Paul van Gerven
3 February 2022

Delft-based 2D materials foundry Applied Nanolayers is seeing “a drastic increase in demand” for its wafer-sized graphene sheets, used by customers to manufacture next-generation sensing devices.

A little over a decade ago, in a bar in Leiden, the seed of a new company was sown. Over a couple of beers, two Leiden University scientists told a British semiconductor industry veteran about the work they’d been doing in the lab. Studying the growth process of graphene using scanning tunneling microscopy, the researchers had uncovered mechanistic details that allowed them to grow large chunks of high-quality graphene. Agreeing that the 2D semiconductor harbored a lot of potential as well as hitting it off on a personal level, the trio soon afterward decided to start a company and make large quantities of the material.

That was a rather bold move. At the time, scientists were still teasing out the unique electronic properties of the honeycombed network of carbon atoms, providing clues for future applications but no more than that. What little graphene was needed, researchers could make themselves by peeling off graphite layers with adhesive tape – just as its discoverers had done years earlier. And here, three men were thinking about commercially manufacturing the material.

The gamble seems to have paid off. Initially based in Nijmegen, but later moving into the Else Kooi Lab building on the Delft University of Technology campus, ‘2D material foundry’ Applied Nanolayers (ANL) has been patiently biding its time, waiting for the commercial interest in graphene and other 2D materials to gain momentum.

And that’s what seems to be happening now, according to ANL CEO and co-founder Paul Hedges. “We’ve been seeing a drastic increase in demand lately. We expect to expand rapidly over the next few years – as fast as limitations on floor space, availability of talent and money will allow us.”

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Carbon powered

Hedges, who acquired “a bit of scar tissue in the semiconductor industry” after working for several Dutch companies since the 80s, is ANL’s commercial brain. He started the company together with Joost Frenken, back then professor of experimental physics at Leiden University and currently director of the ASML co-sponsored research institute ARCNL, and Frenken’s former PhD student Richard van Rijn, who currently serves as ANL’s CTO.

ANL manufactures graphene using chemical vapor deposition (CVD). This involves exposing a heated substrate to carbon-containing gaseous precursors in a low vacuum environment. As the gas decomposes on the hot surface, carbon atoms deposit on it, which through a series of steps arrange into the famous honeycombed network of graphene. Similar procedures yield other 2D materials, such as hexagonal boron nitride. Through carefully controlling the CVD process, ANL manages to grow high-quality sheets of these materials, covering 200-millimeter wafers. Ultimately, it plans to master 300-millimeter discs as well.

ANL keeps the details of its manufacturing process under lock and key, but Hedges doesn’t mind revealing that his engineers heavily modified commercially available CVD tools to make it happen. “In Nijmegen, we shared a building with a brokerage company for semiconductor equipment, which allowed us to acquire very good CVD tools. We basically ripped those apart, re-engineered the reaction chambers and replaced the electronics and software to optimize and automate our process.”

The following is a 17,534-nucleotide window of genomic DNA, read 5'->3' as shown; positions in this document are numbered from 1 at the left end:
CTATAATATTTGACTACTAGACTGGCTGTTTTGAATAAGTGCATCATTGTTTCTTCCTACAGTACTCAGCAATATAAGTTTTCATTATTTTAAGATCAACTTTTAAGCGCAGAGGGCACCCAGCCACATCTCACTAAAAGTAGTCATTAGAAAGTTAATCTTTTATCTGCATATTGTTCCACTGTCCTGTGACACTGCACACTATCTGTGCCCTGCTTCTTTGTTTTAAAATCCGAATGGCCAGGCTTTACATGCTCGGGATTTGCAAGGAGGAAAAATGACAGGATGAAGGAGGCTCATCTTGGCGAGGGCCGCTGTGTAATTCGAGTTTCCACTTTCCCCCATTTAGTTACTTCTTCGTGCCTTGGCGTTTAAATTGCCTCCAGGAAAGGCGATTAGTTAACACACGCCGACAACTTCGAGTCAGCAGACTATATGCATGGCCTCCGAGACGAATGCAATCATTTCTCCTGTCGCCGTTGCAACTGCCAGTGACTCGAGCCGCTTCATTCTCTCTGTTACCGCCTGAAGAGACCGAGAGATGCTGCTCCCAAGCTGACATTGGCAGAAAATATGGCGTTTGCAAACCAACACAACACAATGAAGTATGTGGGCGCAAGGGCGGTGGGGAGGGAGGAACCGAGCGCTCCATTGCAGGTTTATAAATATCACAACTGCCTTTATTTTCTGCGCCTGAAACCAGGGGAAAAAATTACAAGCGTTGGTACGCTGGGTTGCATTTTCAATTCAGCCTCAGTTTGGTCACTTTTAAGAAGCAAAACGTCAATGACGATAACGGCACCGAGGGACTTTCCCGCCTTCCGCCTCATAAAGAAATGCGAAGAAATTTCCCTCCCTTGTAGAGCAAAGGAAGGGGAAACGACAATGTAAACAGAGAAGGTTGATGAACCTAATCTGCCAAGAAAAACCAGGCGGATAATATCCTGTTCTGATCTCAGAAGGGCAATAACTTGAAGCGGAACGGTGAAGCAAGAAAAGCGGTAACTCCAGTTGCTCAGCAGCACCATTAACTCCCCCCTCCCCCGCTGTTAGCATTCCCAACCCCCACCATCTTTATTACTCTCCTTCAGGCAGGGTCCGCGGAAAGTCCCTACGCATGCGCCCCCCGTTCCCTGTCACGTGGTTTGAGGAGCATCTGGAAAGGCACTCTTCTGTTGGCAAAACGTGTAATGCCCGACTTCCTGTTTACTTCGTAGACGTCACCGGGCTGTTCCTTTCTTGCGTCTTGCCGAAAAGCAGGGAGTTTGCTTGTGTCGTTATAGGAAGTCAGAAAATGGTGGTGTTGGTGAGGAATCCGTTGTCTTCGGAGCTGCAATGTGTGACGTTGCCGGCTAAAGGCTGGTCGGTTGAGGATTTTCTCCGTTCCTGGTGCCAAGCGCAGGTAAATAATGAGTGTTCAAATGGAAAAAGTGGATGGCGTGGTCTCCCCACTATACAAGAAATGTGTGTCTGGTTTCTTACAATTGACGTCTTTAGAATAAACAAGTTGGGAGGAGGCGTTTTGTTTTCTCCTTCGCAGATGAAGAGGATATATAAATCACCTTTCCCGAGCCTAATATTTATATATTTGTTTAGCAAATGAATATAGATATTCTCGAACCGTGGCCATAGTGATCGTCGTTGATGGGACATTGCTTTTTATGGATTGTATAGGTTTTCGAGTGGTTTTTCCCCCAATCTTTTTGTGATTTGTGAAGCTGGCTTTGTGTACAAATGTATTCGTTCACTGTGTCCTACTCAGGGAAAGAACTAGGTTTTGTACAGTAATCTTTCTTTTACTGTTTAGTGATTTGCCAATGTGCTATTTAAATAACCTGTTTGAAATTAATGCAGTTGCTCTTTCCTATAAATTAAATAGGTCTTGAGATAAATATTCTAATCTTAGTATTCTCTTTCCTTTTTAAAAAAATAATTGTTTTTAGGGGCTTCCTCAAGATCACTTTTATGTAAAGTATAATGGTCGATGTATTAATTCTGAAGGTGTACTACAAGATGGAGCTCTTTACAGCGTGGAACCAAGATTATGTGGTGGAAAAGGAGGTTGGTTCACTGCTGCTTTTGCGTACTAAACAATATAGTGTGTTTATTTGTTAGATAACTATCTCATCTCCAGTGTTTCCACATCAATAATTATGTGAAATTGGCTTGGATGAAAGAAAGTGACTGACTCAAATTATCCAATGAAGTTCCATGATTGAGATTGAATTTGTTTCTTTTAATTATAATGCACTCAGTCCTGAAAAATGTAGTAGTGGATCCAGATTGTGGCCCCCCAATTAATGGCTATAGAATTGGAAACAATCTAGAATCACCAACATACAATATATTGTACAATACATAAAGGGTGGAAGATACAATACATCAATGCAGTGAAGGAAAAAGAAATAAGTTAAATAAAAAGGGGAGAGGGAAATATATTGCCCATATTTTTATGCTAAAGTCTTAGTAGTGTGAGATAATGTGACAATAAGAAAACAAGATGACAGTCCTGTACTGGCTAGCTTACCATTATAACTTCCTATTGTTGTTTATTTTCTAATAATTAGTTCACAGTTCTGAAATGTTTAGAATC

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Once the 2D material has been synthesized, it needs to be separated from its substrate. ANL has developed a proprietary dry process to transfer the sheet to another carrier. Typically, this is a customer’s planarized wafer on which ICs and their wiring have already been fabricated. The graphene, another 2D material or even a stack of 2D materials is added as a sensing layer, which together with the read-out, preprocessing and I/O electronics underneath constitutes a graphene-based sensor chip. “Imaging, biosensing, pressure, magnetism: there are a lot of sensing applications where 2D materials can add performance or enable unique functionality. Photonic switching has a lot of potential too,” explains Hedges.

But wait a second, wasn’t graphene supposed to give us the next-generation transistors, once silicon runs out of steam? There’s nothing wrong with sensing, but it doesn’t quite capture the imagination as much as carbon-powered nanoswitches. “Transistors based on 2D materials are on international semiconductor roadmaps, but for the time being, device performance outside the lab is still unsatisfactory.”

“At ANL, we anticipated that early graphene applications would be at the back end of the line. Indeed, this has become our first source of revenue. As graphene applications gain momentum, the manufacturing infrastructure, defect management and so on will get a chance to mature. So, once the R&D has caught up and the silicon roadmap comes to an end, the world will be ready for front-end-of-the-line graphene applications as well.”


Currently, ANL is supplying engineering volumes to customers that are in the process of raising the technology readiness level of their product. Once they’re ready to move to volume manufacturing, his company will scale along with them, Hedges says. “Either they keep sending us their half-finished wafers for integration of a 2D material or we supply them with the material on a carrier, so they can handle the integration themselves.”

Being an intimate partner of companies laboring to get the first graphene-based electronics on the market, surely Hedges can give an estimated guess on when we can expect those? “We are at this moment working on consortia to deliver these devices. In my view, these are still a couple of years out.”